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Reading This Week – Love & Hunger – Thoughts on the Gift Of Food – Charlotte Wood

Every month I take part in the Book Club on ABC Mid North Coast, which means I have books selected for me to read. It’s like a literary lottery, you never know what you are going to get. You often find yourself reading books you wouldn’t normally choose for yourself.

This month we discussed Love and Hunger by Charlotte Wood. Given I’m not much of a foodie it probably isn’t one I would have ventured into without encouragement.

At first I was a little confused by the work, it combines essays on food,  recipes and tips for cooking. (Did you know you could freeze nuts? This could change my life, do you know how many packets of expensive nuts I have thrown out having only used a quarter of the packet?) I wasn’t sure whether I was reading a memoir or a cookbook. Flicking to the back jacket I read that along with being a celebrated author of fiction, (Animal People, The Children, The Submerged Cathedral) Charlotte is also a blogger, writing about her passion for food at How To Shuck An Oyster and I realised the book was reading to me like a blog. I don’t mean that in a disparaging way, it was just moving between topics (all food related) in the way a blog morphs and merges with consistent themes appearing and disappearing. I began to enjoy the book more when I stopped trying to classify it in a traditional format and imagined it as a blog on the page.

The essays which resonated with me the most were Charlotte’s recollections of growing up in the 70’s and 80’s – devils on horseback anyone? The linking of food to the ebb and flow of life was also an emotive theme. A chapter on supplying meals to friends undergoing chemotherapy and the food at wakes reminded me of how food was once a means for showing care and love to friends and neighbours. Charlotte writes movingly of Jim, the bloke next door, who prepared a Christmas lunch with all the trimmings for her family while they were visiting her ill Father in hospital. Or the chest freezer delivered to their home full of casseroles, soups, pies and desserts all of which were restocked each week by the country town community during her Dad’s final illness.

I wondered if we still use food in this way? Funerals of my childhood were held at people’s homes, everyone came bearing a plate of food. Recent departures have usually been followed by a gathering at a club or function room, catering provided. In our busy lives have we lost the ability to give practical support to those around us with home-made food?

The link of food determining a particular time and place in our memory is one which this book had me thinking about. Particular food is forever linked in my mind with certain jobs and places – the cheesy ham pasta made by the little Italian lady at the food court under the AMP Centre where I was studying for my “Advanced Secretarial Diploma” – the country kid in the big city devouring this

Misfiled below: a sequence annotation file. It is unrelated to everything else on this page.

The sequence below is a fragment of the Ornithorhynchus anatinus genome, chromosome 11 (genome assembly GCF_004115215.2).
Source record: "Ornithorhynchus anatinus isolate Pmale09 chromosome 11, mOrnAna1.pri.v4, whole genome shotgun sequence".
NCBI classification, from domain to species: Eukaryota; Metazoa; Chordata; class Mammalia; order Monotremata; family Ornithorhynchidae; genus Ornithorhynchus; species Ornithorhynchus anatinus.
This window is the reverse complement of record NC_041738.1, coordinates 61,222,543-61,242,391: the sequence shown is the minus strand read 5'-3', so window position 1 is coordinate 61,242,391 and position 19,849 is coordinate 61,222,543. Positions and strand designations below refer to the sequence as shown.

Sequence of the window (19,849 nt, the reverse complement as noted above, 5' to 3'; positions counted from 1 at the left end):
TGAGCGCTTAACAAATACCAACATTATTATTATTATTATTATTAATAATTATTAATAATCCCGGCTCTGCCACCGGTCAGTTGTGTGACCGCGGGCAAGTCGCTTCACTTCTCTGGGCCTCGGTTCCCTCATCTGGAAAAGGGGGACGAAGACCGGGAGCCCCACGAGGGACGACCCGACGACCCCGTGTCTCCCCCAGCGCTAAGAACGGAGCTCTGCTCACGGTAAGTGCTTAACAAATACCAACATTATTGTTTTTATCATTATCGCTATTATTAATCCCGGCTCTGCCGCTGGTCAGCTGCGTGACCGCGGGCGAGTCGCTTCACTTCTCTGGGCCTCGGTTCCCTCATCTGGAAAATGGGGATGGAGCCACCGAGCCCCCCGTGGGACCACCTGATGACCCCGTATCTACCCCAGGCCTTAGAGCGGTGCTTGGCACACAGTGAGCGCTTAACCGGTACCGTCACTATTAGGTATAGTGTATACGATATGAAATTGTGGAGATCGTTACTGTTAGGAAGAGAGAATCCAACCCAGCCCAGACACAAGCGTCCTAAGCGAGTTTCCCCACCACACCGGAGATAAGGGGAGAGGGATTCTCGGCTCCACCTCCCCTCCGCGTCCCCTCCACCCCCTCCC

Grandma’s comfort food, my introduction to Yum Cha in Sussex Street all grown up in my first radio job but “don’t give me any of the yucky stuff”, the paella from a café at Blues Point Road, the chicken pie from yet another café, this time in Port Macquarie (perhaps another comfort food for a woman returning to the work force after a ten-year hiatus).

Charlotte’s  essays are though provoking –  a distaste for offal signifying a fear of death – our inability to recognise hunger for we never allow our bodies to experience it juxtaposes with people dying on the other side of the world from lack of food.

A love of food is evident in every word of Love & Hunger and Charlotte encourages the reader to simplify and enjoy the art of cooking and the pleasure of sharing it with friends. Suzie, one of my fellow book clubbers, described the book as “warm and engaging”. Emma, the younger of the book clubbers spoke of how her Mum’s cooking has improved recently – as someone smack, bang in the middle of the endless “what’s for dinner” cycle I can imagine when children  are grown it might be easier to take the time to savour the experience of creating a meal. In the meantime, perhaps I can take some lessons from Charlotte’s philosophy and try to occasionally make a little more effort at the evening table – there’s a four-hour spaghetti bolognese that has me intrigued – I might give that a go on Sunday.

Reading This Week – Silent Fear by Katherine Howell

I love a good crime novel, mystery or thriller. The obsession began with Enid Blyton’s Secret Seven, moved through Agatha Christie and into Patricia Cornwell, PD James, Ruth Rendell. If I’m left to my own devices to choose a book to curl up with on a rainy day I wade straight into the murky world of corpses with secrets,  fascinating forensics and crafty characters with issues.